What’s in a name? As it turns out, rather a lot. I explore the significance of the name “marriage” and the difference between a marriage license and a marriage certificate in an article published in Agora, the New Statesman’s philosophy column, on 2 August 2019. You can read the article here.
I appeared on BBC Radio 4’s PM programme on Wednesday 6th February 2019, discussing the ethics of driverless cars. You can listen to this programme (for a while, at least) here. I appear about 48 minutes in.
The segment inspired a satirical news piece “Ethically programmed self-driving cars refuse to start engines as it contributes to Global Warming” by Simon Paul Miller, which you can read here.
“My thought is this: a significant aspect of beauty practices is comfort and visibility. Comfort relates to discipline: discipline makes some actions and inactions seem comfortable and others effortful. Visibility relates to surveillance: some beauty practices make us seem visible or hyper-visible, others make us feel invisible. Sometimes beauty practices aim at making the practitioner visible: she wants her appearance to be noticeable. But beauty practices can also aim at invisibility: at making a person blend in rather than stand out. Both make up and its absence can have this effect, depending on the person and context involved.”
This short piece is published on the Beauty Demands blog. You can read it here.
“Clare Chambers has produced what will surely be for years to come the definitive argument for the abolitionist view of marriage. … [T]his is in my opinion a superb book. It is prodigiously scholarly, but at the same time wonderfully clear and accessible. The arguments are provocative and challenging throughout. The literature on this vitally important topic urgently needed a book-length defense of the abolitionist position. It is hard to imagine a book performing this necessary role better than Chambers’s Against Marriage.”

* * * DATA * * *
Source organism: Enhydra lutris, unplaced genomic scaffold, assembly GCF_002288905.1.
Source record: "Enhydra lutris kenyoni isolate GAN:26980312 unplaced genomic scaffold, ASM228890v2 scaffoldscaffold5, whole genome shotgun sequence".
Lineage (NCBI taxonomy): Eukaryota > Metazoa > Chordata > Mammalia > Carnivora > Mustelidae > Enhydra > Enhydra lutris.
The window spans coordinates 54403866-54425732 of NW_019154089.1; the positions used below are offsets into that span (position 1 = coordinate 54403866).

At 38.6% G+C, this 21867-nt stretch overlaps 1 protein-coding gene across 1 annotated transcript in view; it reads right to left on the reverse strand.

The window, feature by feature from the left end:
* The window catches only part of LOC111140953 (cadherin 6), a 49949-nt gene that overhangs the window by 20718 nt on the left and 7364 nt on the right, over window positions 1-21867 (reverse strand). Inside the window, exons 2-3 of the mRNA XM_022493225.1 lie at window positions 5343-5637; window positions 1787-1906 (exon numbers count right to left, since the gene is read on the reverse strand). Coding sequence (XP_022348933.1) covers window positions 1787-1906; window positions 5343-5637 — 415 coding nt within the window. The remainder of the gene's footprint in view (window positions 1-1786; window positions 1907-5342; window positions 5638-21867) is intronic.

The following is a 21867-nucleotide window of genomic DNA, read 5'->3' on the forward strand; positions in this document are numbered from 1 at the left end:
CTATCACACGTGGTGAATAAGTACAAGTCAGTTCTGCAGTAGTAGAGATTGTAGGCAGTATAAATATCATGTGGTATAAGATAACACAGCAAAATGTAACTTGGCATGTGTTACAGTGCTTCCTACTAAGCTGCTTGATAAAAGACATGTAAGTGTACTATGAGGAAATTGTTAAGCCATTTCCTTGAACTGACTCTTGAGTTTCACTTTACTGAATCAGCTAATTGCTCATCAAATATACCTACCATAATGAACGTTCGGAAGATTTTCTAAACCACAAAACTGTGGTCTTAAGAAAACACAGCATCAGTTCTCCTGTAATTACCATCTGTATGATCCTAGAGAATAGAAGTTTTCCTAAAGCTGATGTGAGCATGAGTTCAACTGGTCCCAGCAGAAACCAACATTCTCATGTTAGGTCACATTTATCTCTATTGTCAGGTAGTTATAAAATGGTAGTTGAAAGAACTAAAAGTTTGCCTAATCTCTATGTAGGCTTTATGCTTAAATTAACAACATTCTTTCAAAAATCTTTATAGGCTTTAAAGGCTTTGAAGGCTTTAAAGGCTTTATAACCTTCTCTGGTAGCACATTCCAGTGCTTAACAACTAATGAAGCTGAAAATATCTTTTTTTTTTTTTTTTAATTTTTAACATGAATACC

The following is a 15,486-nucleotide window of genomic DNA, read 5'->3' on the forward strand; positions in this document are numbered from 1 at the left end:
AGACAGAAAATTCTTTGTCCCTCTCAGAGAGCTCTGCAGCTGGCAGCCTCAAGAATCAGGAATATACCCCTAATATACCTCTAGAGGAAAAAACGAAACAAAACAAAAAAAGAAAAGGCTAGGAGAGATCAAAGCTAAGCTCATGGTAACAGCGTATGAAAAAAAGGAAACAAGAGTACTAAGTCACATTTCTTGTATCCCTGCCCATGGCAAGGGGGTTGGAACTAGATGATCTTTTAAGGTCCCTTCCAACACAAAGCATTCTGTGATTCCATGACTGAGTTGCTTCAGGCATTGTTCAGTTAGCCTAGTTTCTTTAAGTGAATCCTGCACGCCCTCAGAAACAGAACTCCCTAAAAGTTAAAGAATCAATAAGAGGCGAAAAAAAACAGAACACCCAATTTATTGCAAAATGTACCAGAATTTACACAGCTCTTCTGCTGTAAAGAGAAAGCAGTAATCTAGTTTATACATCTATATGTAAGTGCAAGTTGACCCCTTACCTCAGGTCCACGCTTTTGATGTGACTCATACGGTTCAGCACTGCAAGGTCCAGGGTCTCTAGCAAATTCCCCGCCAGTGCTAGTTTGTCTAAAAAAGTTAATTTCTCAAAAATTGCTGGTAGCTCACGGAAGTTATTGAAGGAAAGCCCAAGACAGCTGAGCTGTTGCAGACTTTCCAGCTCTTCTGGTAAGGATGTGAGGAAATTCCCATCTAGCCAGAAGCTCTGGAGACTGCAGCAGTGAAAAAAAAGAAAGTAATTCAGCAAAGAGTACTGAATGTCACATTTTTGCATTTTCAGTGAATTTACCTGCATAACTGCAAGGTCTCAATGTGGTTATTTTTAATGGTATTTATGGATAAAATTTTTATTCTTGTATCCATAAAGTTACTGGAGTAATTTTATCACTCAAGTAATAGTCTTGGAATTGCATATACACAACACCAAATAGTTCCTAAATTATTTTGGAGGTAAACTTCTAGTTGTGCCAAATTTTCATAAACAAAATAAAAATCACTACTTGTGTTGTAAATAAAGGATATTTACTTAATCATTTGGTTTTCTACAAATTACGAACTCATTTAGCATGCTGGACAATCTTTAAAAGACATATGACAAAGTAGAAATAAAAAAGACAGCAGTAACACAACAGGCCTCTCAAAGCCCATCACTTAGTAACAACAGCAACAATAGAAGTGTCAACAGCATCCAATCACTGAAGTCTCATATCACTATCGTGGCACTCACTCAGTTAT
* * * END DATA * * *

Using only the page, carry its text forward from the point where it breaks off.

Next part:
You can read the full review here.
I’ll be talking on Against Marriage in the Bigg Books speaker series in Newcastle-Upon-Tyne on 20 November 2018. You can find more details here.
Clare Chambers is Reader in Political Philosophy at University of Cambridge. She is a political philosopher specializing in feminist philosophy, contemporary liberalism, theories of social justice, and social construction. She will argue for the abolition of state-recognised marriage on the grounds that it violates both equality and liberty, even when expanded to include same-sex couples. Instead she will defend the idea of a the marriage-free state: an egalitarian state in which religious or secular marriages are permitted but have no legal status.
Clare Chambers’s award-winning book Against Marriage: An Egalitarian Defense of the Marriage-Free State was published last year by Oxford University Press (https://global.oup.com/academic/product/against-marriage-9780198744009)
Venue: Lit and Phil, 23 Westgate Road, Newcastle-upon-Tyne
I’ll be talking about Against Marriage at the Cambridge Festival of Ideas on Monday 15th October 2018, in the Frankopan Hall of Jesus College, Cambridge. Tickets are available here.
Many states have recently expanded their definition of marriage to allow marriage between same-sex couples: a welcome move towards equality, but does this go far enough? Philosopher Clare Chambers argues for a more extreme position: that the state should not recognise marriage at all. State recognition of marriage, she will argue, is a violation of both equality and liberty – no matter how marriage is redefined.
Tickets were sold out and so the talk was live-streamed. You can watch it on youtube here:
One year since the publication of “Cosmetic Procedures: Ethical Issues” the Nuffield Council of Bioethics has published a report on the impact that publication has had so far. You can read that report here.
I was a member of the Working Party on Cosmetic Procedures who produced the original report.